Community is the first threat to Google and Facebook in 15 years
17 minute talk that I did for a digital trends and marketing conference.
I designed this talk for a digital marketing + internet culture conference and wanted my talk to be accessible and rather simple with a very clear message: Facebook is not a good tool for community building, please consider using something else.
Now let’s pause for a minute. I showed up in an inner yard of people telling each other how to better buy and sell ads on Facebook and did a presentation that they all are outdated.🦖🦖🦖
Obviously this message was quite revolutionary and disappointing for the crowd. The moderator asked what advice I could give to businesses willing to rethink their community and social strategy.
My reply: hire a zoomer. Young people sense cringe and naturally feel what is cool on the internet.
Then the moderator concludes the Q&A in a very sad voice: now both Olle and I have to think about how to stay relevant and young. 🦖
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There’s a presentation narrative below, if you prefer reading rather than watching.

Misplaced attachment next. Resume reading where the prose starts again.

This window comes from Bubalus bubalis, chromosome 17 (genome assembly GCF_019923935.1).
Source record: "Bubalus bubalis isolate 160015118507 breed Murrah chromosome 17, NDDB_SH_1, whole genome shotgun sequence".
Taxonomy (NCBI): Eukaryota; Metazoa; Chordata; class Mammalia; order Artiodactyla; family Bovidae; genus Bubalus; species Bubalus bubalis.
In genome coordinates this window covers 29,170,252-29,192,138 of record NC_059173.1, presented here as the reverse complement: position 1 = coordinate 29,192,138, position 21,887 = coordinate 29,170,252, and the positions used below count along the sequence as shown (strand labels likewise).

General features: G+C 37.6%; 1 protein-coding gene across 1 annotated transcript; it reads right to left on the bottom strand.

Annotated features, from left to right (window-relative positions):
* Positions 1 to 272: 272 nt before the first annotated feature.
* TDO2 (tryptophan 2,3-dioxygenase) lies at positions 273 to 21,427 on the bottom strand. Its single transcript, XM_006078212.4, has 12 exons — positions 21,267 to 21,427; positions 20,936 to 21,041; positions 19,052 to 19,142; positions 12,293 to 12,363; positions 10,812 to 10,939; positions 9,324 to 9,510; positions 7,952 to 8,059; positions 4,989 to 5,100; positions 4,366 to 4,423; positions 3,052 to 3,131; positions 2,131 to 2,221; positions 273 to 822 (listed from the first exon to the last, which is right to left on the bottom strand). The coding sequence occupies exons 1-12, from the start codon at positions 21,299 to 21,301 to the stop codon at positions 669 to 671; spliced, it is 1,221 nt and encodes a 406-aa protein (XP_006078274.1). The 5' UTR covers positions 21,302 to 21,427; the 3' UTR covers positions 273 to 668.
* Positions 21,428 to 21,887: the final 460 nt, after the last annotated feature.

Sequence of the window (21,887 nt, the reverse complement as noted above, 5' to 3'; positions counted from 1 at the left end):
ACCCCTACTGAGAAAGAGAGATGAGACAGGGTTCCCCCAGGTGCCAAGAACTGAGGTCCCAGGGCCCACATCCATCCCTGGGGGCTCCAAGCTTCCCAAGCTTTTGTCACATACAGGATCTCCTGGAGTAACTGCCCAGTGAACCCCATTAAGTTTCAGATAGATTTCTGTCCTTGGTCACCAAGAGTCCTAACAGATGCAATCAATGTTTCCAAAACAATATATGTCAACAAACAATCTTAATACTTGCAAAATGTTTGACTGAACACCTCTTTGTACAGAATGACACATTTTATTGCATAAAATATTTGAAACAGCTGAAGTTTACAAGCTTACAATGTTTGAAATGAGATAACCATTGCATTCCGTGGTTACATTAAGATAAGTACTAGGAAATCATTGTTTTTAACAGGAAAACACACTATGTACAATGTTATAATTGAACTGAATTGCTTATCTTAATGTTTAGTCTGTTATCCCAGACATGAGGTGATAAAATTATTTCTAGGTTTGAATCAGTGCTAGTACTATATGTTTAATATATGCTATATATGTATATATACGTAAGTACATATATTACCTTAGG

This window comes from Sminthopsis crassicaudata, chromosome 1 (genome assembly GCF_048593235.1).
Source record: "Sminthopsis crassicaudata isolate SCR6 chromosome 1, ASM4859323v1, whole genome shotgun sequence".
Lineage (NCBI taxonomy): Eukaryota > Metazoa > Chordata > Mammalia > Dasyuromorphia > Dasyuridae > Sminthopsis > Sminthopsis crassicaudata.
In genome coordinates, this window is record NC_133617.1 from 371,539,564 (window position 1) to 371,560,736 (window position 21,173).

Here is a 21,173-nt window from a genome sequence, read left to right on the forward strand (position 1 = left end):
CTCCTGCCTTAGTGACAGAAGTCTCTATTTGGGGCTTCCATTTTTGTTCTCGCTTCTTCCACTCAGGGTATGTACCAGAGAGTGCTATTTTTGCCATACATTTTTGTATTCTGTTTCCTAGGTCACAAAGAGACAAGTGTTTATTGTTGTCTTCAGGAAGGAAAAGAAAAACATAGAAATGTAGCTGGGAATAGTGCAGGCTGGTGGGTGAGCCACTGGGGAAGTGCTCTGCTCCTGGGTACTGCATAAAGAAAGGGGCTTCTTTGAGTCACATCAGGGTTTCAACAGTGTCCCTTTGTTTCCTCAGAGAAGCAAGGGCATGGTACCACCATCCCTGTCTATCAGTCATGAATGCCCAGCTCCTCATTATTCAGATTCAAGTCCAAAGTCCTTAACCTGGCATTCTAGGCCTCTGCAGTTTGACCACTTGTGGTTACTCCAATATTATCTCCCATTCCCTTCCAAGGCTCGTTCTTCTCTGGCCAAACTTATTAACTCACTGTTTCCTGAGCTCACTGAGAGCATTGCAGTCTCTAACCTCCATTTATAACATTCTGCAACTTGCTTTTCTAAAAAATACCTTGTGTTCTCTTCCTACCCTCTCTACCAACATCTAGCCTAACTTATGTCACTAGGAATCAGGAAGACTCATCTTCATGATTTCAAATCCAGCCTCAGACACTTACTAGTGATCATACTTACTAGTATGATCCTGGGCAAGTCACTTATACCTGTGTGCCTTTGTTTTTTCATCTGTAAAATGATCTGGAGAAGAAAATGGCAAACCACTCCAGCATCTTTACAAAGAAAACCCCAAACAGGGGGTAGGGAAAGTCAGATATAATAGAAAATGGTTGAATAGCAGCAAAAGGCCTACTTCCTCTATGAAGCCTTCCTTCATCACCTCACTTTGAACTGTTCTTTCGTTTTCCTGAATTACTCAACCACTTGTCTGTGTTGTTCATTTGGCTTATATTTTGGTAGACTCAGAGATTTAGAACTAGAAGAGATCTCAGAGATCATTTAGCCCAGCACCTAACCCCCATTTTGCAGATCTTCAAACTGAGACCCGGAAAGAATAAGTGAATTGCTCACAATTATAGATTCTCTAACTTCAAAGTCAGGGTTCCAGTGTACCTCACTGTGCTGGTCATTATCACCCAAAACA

Community is the first threat to Google and Facebook in 15 years - these are the words of Alexis Ohanian, the Reddit co-founder.
And I strongly resonate with these words. I will tell why by sharing two stories from my community consultancy experience.
Let's start by checking the age of the audience to make sense of the talk.
So who was alive in the year 2000? Remember how everyone figured they needed a website?
OK, an easier one, who was alive in 2009-2010, remember how everyone figured out they needed a Facebook page?
So today in 2021 you need a community, your business needs a community for the same reason your business needed a Facebook page 10-11 years ago and a website 20 years ago. Just the natural iteration of what happens.
That is it.